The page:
The debate was concluded with questions taken from the audience and different issues were brought up by the stakeholders, like how will the information will be communicated if the support organisations are not involved. A question the representative of the commission, Mr. France, answered by confirming that these organisations will be taken into account. He also concluded with some wisdom saying that there could only be one thing worst than not having volunteers, it would be having bad volunteers, and that’s why the support organisations we so important.

The second part of the hearing was on Youth Initiative and it was moderated by Antonello Pezzini, co-rapporteur of the Study Group SOC/566 on Youth initiative / Consolidation of the ESC. Thomas Pritzkow, policy officer, Schools and Multilingualism, European Commission, was the first speaker to take the lead as he presentedn the different challenges in European schools. He pointed the importance of schools keeping up with digital development and making out the best of diversity.

He was followed by Ms Sarah Lynch, Head of Sector, Higher education policy, which exposed the Higher education priorities for the European commission. Among them, ther was the importance to help students get the right knowledge and skills. Ms Lynch also noted that there should also be a pilot european graduate survey and that a network of experts should be put into place to encourage cooperation and mutual learning.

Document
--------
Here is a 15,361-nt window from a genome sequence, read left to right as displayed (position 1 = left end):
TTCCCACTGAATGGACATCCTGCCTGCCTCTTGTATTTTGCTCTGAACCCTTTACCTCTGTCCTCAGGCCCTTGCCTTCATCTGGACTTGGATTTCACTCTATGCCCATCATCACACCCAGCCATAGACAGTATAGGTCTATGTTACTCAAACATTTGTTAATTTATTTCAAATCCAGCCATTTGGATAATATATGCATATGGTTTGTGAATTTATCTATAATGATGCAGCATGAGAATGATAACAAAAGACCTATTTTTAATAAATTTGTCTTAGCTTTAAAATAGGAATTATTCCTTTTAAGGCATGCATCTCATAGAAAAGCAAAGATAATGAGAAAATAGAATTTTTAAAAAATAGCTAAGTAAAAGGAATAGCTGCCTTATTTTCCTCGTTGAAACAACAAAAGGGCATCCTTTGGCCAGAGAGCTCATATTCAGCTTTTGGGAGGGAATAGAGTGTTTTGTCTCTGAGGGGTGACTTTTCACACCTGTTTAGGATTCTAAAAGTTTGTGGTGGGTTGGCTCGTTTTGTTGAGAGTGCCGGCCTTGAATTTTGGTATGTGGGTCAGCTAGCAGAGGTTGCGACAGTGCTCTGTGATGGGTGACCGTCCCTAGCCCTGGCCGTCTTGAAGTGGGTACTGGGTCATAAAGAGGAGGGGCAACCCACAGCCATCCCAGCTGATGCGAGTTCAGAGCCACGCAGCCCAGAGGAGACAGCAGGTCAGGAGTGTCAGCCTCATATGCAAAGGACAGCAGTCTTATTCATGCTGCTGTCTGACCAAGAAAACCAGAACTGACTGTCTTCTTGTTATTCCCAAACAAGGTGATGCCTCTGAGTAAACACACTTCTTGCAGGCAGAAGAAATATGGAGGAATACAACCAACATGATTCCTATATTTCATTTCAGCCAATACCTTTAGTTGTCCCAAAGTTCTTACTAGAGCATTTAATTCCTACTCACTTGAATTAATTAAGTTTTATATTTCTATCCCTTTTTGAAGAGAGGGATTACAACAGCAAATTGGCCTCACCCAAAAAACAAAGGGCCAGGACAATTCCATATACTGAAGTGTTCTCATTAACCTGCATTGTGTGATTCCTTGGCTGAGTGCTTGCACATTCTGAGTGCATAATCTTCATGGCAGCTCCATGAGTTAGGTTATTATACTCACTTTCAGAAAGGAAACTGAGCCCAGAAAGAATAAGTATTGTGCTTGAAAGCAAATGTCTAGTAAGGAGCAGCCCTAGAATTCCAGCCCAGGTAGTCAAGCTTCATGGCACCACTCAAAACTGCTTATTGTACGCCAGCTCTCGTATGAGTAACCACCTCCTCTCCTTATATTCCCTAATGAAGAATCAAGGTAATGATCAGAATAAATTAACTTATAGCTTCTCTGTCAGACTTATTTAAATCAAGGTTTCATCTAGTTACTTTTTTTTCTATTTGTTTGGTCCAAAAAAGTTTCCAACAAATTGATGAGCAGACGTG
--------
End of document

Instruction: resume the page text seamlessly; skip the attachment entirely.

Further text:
The debate followed on Life-long learning, with Ms. Eszter Salamon, steering Committee member of Life-Long Learning Platform, which made a strong pledge on how important it was and how to define what quality education is and how it should be measured. Ms. Salaon was followed by Matteo Borsani, Senior Adviser, Delegation of Confindustria to the EU, brought the industry perspective into the debat. He recalled a study which stated that 8 out of 10 jobs that existed 10 years ago didn’t exist today. He stressed the importance of life-long learning programs for teachers and to implement Digital education at all school levels.

Ekaterina Efimenko, Programme officer, Education International, European Region, European Trade Union Committee for Education, presented a series of comments and recommandations on the initiative. Ms Efimenko emphasized that it was important invest in the attractiveness of the teaching profession and in early childhood education and care. She added that that the renewed EU agenda for higher education was short-termed and had too much of a business-centered approach to research. Ms. Efimenko insisted that good institutional leadership needs effective social dialogue and that there should be systematic investment in pedagogical training and continuous professional development for teachers.

The event ended with one very brief question before the moderator closed the day and invited everyone to keep the discussion going!